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March 2017 Current Events: Science & Technology News

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As sciences marches on, you can sometimes feel like you're getting left in the dust. Infoplease has what you need to stay in the know. Here are the top 5 Science & Technology news events you need to know for March 2017:

  1. Fossils Found in Canada Contain Earliest Evidence of Life
  2. U.S. Congress Orders NASA to Put People on Mars by 2033
  3. Study Published on Synthesis of Time Crystals
  4. Rare Australian Parrot Documented for the First Time in a Century
  5. Testing Begins on New Drug to Treat Ovarian Cancer

Fossils Found in Canada Contain Earliest Evidence of Life

Microfossils Are Found Embedded in Minerals

On Mar. 1, a team of scientist announce that they have found exceptionally old microfossils in Hudson Bay, in Quebec, Canada. These microfossils, identifiable as filaments within layers of jasper and hematite, are almost 4.3 billion years old, making them perhaps the oldest living things uncovered so far. Most scientists agree on the age of the Earth as a little under 4.6 billion years old, meaning that life might have been around since almost the beginning. (Reuters)

Photo Source: Bigstock, File

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U.S. Congress Orders NASA to Put People on Mars by 2033

NASA Sees Nearly $20 Billion Budget Increase

On Mar. 8,  members of the U.S. Congress pass a bill ordering NASA to direct their efforts to send human beings to Mars by the year 2033. The project will cost upwards of $19.5 billion. The bill is signed into law by President Trump later on in the month, on Mar. 23. President Trump is more optimistic, saying that he would like to see people on Mars "for his second term." Such a deadline is incredibly unlikely. (The Washington Post)

Photo Source: AP Photo/Evan Vucci

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Study Published on Synthesis of Time Crystals

Time Crystals Were Once Thought Impossible

On Mar. 8, two studies are published in the prestigious journal Nature about the creation of hitherto impossible "time crystals." The once-theoretical physics construct is made by a joint team of Harvard and Princeton physicists. Researchers are excited about the possibilities opened up by this new material, and the implications it has for current models of chemical behavior. (Nature)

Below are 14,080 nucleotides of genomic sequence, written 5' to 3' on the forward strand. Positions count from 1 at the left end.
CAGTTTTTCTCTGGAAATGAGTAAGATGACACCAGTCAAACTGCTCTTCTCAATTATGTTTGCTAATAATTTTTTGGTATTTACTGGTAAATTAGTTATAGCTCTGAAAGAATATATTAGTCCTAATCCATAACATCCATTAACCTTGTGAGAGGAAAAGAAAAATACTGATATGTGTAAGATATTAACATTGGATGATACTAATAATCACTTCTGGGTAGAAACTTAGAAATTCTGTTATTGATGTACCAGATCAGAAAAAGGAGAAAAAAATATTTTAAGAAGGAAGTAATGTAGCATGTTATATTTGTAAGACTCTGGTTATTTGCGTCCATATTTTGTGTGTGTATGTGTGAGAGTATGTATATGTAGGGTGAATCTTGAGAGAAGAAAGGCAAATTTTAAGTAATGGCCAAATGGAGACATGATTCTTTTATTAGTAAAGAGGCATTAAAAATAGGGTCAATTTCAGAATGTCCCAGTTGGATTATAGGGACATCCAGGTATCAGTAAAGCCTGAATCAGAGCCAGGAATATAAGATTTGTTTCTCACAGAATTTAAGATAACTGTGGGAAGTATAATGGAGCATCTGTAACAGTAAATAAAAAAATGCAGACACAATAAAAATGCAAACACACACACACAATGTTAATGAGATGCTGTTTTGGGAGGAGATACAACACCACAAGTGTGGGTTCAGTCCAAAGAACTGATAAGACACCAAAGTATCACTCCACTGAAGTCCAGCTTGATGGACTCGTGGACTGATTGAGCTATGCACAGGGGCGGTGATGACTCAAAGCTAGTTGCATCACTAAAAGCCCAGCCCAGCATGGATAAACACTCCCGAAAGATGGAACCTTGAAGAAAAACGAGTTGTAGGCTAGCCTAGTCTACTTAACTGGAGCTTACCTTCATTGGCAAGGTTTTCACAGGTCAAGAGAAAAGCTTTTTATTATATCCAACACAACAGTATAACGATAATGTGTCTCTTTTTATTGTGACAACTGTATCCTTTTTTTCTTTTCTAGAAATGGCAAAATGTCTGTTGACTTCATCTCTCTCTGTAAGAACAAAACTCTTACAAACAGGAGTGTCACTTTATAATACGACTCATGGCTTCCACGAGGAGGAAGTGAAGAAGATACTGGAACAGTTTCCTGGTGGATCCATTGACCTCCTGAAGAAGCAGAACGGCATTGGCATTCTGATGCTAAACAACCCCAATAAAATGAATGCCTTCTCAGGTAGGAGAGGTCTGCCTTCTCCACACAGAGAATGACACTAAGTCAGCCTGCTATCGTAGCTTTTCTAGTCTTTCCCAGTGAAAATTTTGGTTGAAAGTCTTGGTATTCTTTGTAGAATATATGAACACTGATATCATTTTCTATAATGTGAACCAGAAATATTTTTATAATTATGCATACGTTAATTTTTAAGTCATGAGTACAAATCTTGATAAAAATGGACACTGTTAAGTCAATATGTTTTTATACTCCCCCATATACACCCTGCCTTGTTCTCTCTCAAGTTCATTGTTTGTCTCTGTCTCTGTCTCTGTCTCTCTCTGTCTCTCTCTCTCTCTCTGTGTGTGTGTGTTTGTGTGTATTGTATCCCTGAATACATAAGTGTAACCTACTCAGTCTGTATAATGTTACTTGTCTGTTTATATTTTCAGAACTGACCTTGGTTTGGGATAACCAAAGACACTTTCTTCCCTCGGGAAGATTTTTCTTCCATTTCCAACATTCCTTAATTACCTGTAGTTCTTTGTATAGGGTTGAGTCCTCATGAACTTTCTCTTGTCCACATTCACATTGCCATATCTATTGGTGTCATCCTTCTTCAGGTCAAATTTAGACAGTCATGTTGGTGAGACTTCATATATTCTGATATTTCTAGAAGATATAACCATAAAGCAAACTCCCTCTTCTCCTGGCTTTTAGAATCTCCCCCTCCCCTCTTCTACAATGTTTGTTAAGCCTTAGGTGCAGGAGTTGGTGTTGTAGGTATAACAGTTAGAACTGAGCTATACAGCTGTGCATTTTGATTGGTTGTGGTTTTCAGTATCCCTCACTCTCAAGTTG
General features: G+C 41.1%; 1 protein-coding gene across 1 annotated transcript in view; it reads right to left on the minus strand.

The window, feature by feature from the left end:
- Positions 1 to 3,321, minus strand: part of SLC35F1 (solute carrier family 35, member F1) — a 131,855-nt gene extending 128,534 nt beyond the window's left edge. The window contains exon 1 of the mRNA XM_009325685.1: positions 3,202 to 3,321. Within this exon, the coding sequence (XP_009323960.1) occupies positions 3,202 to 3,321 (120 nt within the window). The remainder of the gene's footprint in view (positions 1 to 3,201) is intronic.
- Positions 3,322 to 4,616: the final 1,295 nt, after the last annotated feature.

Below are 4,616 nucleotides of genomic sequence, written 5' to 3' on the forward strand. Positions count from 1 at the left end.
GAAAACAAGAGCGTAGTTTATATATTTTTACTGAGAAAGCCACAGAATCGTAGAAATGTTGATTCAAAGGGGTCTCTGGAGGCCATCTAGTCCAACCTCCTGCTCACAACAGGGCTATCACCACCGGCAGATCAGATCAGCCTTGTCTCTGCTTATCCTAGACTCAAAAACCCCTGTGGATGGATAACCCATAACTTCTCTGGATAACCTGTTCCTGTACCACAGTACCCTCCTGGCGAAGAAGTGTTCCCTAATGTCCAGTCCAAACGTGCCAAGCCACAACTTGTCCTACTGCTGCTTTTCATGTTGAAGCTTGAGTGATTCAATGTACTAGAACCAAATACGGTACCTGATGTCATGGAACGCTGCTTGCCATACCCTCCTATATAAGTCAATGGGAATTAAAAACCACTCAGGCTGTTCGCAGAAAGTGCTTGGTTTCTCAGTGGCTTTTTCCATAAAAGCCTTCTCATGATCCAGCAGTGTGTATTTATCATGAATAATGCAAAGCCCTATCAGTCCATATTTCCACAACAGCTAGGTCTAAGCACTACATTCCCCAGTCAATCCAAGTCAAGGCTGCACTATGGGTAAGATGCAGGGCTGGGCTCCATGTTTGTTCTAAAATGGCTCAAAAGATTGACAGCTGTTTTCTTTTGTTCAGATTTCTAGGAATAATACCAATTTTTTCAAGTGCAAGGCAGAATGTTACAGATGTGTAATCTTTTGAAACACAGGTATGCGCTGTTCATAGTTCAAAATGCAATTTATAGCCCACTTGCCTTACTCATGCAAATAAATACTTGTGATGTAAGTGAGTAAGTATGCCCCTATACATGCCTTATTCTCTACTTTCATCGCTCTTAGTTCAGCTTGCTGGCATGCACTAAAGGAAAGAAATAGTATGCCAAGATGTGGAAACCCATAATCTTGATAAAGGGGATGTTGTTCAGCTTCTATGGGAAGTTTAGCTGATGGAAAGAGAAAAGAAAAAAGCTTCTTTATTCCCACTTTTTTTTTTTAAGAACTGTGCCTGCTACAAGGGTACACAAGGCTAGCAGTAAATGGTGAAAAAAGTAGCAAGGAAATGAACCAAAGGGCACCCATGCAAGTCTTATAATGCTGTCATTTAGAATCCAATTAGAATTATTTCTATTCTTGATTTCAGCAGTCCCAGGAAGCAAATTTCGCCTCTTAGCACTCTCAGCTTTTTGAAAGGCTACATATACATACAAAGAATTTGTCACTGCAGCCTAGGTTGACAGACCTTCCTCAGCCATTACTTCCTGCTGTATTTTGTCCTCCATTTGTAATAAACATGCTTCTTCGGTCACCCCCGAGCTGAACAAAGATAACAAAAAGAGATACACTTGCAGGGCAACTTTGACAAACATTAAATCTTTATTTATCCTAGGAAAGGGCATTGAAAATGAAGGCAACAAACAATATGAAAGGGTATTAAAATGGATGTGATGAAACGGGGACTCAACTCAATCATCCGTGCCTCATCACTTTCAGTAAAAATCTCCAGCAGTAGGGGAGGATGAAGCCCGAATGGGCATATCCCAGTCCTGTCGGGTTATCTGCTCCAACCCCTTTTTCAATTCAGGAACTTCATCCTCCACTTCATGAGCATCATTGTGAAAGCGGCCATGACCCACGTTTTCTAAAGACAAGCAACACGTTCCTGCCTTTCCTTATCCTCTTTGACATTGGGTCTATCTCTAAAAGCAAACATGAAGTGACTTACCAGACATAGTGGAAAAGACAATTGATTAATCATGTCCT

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Rare Australian Parrot Documented for the First Time in a Century

The Elusive Parrot is Found in the Outback of Queensland

On Mar. 23, a group of scientists and ecologists strike out into Queensland in search of the rare night parrot. The animal was though extinct until evidence was found of a population in Western Australia last year. The group, working on their own time as a hobby, follow a series of unfamiliar calls until they spot the normally nocturnal bird in the daylight. They snap a picture, providing the first documentary evidence of the animal in a century. (The Guardian)

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Testing Begins on New Drug to Treat Ovarian Cancer

Ovarian Cancer Kills Nearly 15,000 Women Per Year in the U.S.

On Mar. 27, the U.S. Food and Drug Administration (FDA) gives the green light for pharmaceutical company Tesaro to test a new drug for the treatment of ovarian cancer. The drug, Niraparib, has proven effective in treating women whose cancer returns after chemotherapy. Ovarian cancer is the fifth deadliest cancer among women, claiming around 15,000 lives each year. (Reuters)

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